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Well there certainly has been a lot of intent interest in–and both enthusiastic and unenthusiastic response to–Marie Kondo’s new “reality” TV series on Netflix, which began earlier this month. (I have put the word “reality” in quotes because, as I hope most of us know, reality TV is not really about reality.)

I think the first thing to do in addressing this topic is to give credit where credit is due–and whatever else you may say or think about Marie Kondo, you’ve got to admit that she certainly has got a great sense of marketing, self-promotion, and business savvy.

Beyond that, she has helped and inspired a lot of people to get rid of clutter that was bogging them down in one way or another, and that is of course a good thing.

This is not the first time I’ve addressed the Marie Kondo phenomenon on this blog. I have written previously about it here and here.  To summarize my opinion about Marie Kondo and her “KonMari” method  briefly, in my initially reluctant and skeptical exploration of her writing I had to admit that her advice was more sympathetic to the “keepers” of this world (as my coauthor and I like to call them) than I thought it would be. And I had to furthermore admit that some of her advice might actually be helpful even for people who have a great deal of trouble letting of certain kinds of items. (This is largely because she does acknowledge the deep emotional, even spiritual, relationship many people have with the special objects in their lives, even as she goes about advising them to get rid of most of them.)

I have always said, when asked what I think about the Kondo phenomenon, that it is clear that for many people her philosophy and advice have been very helpful, even inspirational, and who would want to argue with that?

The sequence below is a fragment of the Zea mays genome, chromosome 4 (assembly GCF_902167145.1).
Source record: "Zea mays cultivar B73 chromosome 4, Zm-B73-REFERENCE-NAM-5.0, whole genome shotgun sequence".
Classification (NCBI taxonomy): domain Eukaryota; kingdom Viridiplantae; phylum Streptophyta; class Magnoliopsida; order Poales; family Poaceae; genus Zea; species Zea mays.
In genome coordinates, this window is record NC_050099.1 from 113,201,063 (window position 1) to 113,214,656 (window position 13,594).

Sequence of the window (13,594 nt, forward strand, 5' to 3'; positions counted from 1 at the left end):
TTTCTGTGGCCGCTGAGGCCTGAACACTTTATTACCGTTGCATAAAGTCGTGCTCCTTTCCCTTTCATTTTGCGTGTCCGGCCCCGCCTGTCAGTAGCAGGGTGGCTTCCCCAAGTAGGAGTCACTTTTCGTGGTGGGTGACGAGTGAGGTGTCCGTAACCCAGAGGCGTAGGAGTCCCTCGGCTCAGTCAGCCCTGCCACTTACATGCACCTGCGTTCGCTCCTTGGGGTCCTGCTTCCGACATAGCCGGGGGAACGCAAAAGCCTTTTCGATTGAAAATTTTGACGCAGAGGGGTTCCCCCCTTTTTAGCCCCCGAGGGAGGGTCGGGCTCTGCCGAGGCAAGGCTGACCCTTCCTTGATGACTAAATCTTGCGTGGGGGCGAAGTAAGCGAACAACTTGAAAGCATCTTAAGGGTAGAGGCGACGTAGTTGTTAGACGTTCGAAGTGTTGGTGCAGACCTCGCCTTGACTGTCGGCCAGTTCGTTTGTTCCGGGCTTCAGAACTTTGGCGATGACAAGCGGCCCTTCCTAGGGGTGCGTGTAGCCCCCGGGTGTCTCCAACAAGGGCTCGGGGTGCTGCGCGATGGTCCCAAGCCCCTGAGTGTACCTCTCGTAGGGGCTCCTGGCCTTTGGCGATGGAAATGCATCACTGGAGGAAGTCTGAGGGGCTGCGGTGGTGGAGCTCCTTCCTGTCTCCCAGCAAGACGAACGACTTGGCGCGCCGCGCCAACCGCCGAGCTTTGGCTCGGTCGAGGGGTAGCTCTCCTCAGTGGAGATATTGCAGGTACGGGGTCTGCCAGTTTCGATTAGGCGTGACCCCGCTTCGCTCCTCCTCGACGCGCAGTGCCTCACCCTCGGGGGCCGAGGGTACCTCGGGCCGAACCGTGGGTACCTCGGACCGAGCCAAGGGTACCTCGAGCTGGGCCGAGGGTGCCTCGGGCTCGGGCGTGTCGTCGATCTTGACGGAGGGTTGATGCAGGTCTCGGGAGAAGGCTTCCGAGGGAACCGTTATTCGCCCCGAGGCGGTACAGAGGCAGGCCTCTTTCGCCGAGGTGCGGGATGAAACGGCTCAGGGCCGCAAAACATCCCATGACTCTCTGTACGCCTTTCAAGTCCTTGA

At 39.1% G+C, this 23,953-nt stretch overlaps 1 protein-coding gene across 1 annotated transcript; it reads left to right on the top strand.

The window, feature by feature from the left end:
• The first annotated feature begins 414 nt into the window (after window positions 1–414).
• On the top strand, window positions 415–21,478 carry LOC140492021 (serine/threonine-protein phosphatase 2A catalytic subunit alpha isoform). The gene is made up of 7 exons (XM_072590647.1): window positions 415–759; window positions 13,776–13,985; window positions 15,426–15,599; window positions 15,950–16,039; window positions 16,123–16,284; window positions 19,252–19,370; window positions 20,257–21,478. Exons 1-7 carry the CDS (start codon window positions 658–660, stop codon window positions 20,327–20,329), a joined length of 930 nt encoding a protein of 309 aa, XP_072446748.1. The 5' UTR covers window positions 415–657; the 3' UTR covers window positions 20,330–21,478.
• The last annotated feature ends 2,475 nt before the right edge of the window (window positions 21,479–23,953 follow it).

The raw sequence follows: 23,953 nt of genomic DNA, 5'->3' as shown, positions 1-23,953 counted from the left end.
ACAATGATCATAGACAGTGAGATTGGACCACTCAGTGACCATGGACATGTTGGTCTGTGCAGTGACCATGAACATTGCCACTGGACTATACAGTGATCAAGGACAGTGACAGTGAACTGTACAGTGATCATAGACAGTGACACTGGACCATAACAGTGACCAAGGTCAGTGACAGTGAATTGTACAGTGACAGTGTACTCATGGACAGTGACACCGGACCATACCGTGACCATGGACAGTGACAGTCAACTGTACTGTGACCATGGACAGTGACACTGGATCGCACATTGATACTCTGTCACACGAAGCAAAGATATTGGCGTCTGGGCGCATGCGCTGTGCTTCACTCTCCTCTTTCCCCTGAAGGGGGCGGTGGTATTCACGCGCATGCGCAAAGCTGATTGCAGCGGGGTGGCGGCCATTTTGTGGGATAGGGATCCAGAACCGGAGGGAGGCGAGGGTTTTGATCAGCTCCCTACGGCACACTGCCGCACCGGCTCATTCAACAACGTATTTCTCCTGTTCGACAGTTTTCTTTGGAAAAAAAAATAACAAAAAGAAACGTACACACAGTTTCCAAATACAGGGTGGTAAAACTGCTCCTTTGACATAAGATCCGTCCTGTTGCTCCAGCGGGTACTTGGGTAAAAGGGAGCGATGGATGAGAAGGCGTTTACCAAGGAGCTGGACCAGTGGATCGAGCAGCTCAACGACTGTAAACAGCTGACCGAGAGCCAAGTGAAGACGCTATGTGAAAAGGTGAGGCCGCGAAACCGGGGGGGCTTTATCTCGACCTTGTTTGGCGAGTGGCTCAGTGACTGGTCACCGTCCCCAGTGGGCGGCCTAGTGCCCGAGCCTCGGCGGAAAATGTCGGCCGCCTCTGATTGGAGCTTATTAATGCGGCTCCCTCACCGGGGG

But I’ve also added that I don’t think her advice works for everyone: and that for many people it is far too extreme to be useful.

By way of example, she quite clearly has gone over the top for most people who love books and reading by saying that ideally people should keep less than 30 books in their homes. (!!)

This advice is so wrongheaded in so many ways I don’t even know where to begin. Luckily I don’t have to, because so many other readers, writers, and lovers of books have spoken up on the topic already. (I will give you a list of links to some of my favorite posts on this topic at the end of this piece.)

But I would like to share, right here and now, my favorite quote from one of these pieces, which I think really captures the spirit of what so many people feel about this particular piece of advice. “Paring down one’s wardrobe is one thing, but what kind of degenerate only wants to own 30 books (or fewer) at a time on purpose?” Summer Brennan asked in a 2016 essay published on Literary Hub.  She added, “What sort of psychopath rips out pages from their favorite books and throws away the rest so they can, as Kondo puts it, “keep only the words they like?” (You can read Brennan’s whole wonderful essay here. At the end of this piece there are some great suggestions for places to donate books “should you choose to part with them” 🙂 )

Some people may think Brennan has gone overboard in the outraged language quoted above. I, for one, think her response is perfectly measured, even serene, given the heresy Marie Kondo has expressed concerning the value of books in a home.

Also. I haven’t seen anyone else address this yet (though probably someone has), but do you not all remember the news that a recent study has found that children who grow up in a home with at least 80 books do better academically? And that the average number of books in an American home is 114? (You can read more about this in this article.)  Is Marie Kondo really trying to suggest that we should lower the average number of books in the American home past the point where the children in that home will be optimally intellectually nourished? I don’t know about you, but to me that seems not only misguided and almost unbelievably lacking in respect for intellectual curiosity, but a little bit creepy.